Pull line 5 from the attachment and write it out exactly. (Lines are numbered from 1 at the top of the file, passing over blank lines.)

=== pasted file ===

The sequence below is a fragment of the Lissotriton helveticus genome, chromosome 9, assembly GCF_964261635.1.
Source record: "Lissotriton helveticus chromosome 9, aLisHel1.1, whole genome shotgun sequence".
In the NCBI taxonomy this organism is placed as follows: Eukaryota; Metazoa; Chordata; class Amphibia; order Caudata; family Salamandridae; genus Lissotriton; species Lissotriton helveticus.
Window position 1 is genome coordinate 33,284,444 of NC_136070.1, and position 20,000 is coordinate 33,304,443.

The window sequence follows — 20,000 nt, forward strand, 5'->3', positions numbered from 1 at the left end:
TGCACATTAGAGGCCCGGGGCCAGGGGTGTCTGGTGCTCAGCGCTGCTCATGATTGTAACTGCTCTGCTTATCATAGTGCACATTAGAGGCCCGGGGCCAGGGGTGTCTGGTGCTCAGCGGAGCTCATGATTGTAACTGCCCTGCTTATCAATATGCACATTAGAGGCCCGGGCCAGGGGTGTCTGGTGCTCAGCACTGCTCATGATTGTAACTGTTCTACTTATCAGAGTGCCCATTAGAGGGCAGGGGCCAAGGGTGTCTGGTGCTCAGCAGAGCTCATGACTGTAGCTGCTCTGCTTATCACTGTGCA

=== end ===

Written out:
The window sequence follows — 20,000 nt, forward strand, 5'->3', positions numbered from 1 at the left end: